Letters from our readers
9 March 2010
You write, “While DTE Energy says that it is company policy for a representative to try to speak with a resident before turning off utilities, when asked by the WSWS, the agency could not confirm whether it had talked with anyone living at the Bangor Street home ahead of time.” What difference would this “talk” have made? The family clearly has no resources to pay. This is a tragic, inexcusable incident. I’m disgusted with their “policy”. My God, what has become of our world? I’m devastated and slowly losing hope for change. My power almost got shut off and PG&E’s suggestion was to place a deposit of $500.00 and set up a payment plan for the past-due amount and promise to stay current. I was right on it. I told them to wait just a minute while I pulled the money out of my ***. Really, that’s the option? Something really needs to be done. I allowed my car payment to fall behind in order to prevent my power from being shut off. Should I be worried that my car might be repossessed? What’s the solution...? I want to help.
4 March 2010
I’m so sorry to hear about those kids. They didn’t even get a chance to live their life… Lord please look over those other kids.
5 March 2010
The questions the workers are posing are so important and the outright theft and fraud the UAW is perpetrating should warrant arrests. The UAW are the group committing crimes, including calling the police on the workers who are in a building, where the rent of the building is paid for by the workers! Despicable, absolutely despicable. Unfortunately, this is an all too common practice.
Thank you for these interviews, and all that you are doing to help the working class.
3 March 2010
Let me see if I understand this. The state underwrites the activities of finance capital. The resulting continual transfer of resources by the state (from the working class to the bankers, etc.) involves the public destruction of its ideological neutrality. Meanwhile, the bankers, etc. have a financial incentive to promote the political weakness of their own state, to speculate on the inability of the state that protects them to meet its debt obligations. So Catch-22 has merged with Wall Street. If your description is correct, the economic and social crisis is in the first phase.
6 March 2010
The situation is still quite tense. People wonder a lot—where all the disorganization comes from. Now they are discussing, why have there been so many false alarms about looting and robbing? In my part of the city, there have been false alarms every now and then. I think they do it to suppress more and more recent demonstrations against mishandling. Still, who is culpable for the not warning of the tsunami in central regions, the impact of which has been devastating?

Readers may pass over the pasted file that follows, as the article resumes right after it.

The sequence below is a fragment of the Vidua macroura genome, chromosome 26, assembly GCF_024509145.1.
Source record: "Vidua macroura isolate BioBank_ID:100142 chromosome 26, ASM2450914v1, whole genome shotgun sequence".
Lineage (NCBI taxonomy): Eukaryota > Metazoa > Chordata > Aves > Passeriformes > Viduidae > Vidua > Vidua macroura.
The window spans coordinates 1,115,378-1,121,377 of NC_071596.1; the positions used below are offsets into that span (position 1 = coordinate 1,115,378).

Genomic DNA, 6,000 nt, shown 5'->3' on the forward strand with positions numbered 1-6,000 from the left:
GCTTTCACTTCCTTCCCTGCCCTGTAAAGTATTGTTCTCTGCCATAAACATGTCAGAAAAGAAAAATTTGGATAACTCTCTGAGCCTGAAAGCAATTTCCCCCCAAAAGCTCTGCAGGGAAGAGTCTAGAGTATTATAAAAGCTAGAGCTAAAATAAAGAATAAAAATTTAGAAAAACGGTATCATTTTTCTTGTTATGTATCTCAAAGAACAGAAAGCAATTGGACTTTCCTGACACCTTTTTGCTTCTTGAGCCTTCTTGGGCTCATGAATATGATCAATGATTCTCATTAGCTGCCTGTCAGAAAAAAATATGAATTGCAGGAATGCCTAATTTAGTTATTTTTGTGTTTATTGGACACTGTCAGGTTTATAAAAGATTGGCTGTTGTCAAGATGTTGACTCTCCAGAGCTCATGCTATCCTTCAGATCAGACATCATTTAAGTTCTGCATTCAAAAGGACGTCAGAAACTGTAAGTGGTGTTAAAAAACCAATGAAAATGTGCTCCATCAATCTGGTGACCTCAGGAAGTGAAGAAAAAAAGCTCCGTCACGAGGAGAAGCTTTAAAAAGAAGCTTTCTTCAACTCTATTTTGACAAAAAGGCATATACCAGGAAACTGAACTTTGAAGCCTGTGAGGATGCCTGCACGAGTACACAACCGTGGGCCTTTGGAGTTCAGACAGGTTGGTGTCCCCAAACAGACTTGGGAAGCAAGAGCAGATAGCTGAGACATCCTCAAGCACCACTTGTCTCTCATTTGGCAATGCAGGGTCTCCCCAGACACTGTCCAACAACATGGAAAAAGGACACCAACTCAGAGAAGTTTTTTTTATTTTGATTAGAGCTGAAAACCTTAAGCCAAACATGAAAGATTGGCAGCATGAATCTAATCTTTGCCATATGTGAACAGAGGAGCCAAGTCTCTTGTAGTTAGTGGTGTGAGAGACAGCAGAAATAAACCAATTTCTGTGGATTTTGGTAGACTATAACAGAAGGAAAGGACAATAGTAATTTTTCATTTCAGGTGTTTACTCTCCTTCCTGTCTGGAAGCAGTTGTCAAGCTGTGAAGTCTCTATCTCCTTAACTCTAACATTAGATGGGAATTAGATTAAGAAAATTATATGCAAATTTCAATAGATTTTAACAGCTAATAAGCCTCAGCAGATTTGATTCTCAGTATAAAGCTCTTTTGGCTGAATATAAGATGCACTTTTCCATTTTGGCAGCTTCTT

The politicians are seeking to take advantage from the situation, such as the ridiculous pictures from Lula and Hilary Clinton offering ironically small support for Chile. In order to prevent any kind of questioning, the authorities try to make ONEMI responsible for the failed logistics and escalation of situation in the south.
It is completely off, as PDI and the army, instead of helping the population, tried to get “stolen” or taken articles back. It shows clearly the reason why they are in the region in the first place. There is a difference between taking hard needed goods and supplies, and the horrible image the media is creating from the regions, like stealing and destroying.
5 March 2010
Textron Systems, a manufacturer of drones, cluster bombs, and other “weapons systems” for the “war-fighter of today” finds such news reports so flattering that it currently features one on its website.
Lesley Stahl, reporting for CBS’s 60 Minutes, gives a similarly shameless and revolting report on the drones in a 2008 piece about “the fight for Sadr City” in Iraq. Bragging about her exclusive access into US Army meetings, she smiles with glee upon hearing that “the enemy” can’t even hear the drones about to end their life. Drone footage of “insurgents” being killed is proudly displayed in the segment, and she narrates with satisfaction that “an estimated 700 of the militia fighters were killed…6 Americans died.”
As part of the operation, the US Army also constructed a wall through Sadr city, cutting off the population and forcing them to travel through checkpoints. US General: “And again that’s to limit the freedom of the…ah…insurgents…for the most part.” To footage of generic landscape murals on the walls, Stahl notes without irony or comment that “local artists [have painted] peaceful, happy scenes that have to be approved by the US Army.”
6 March 2010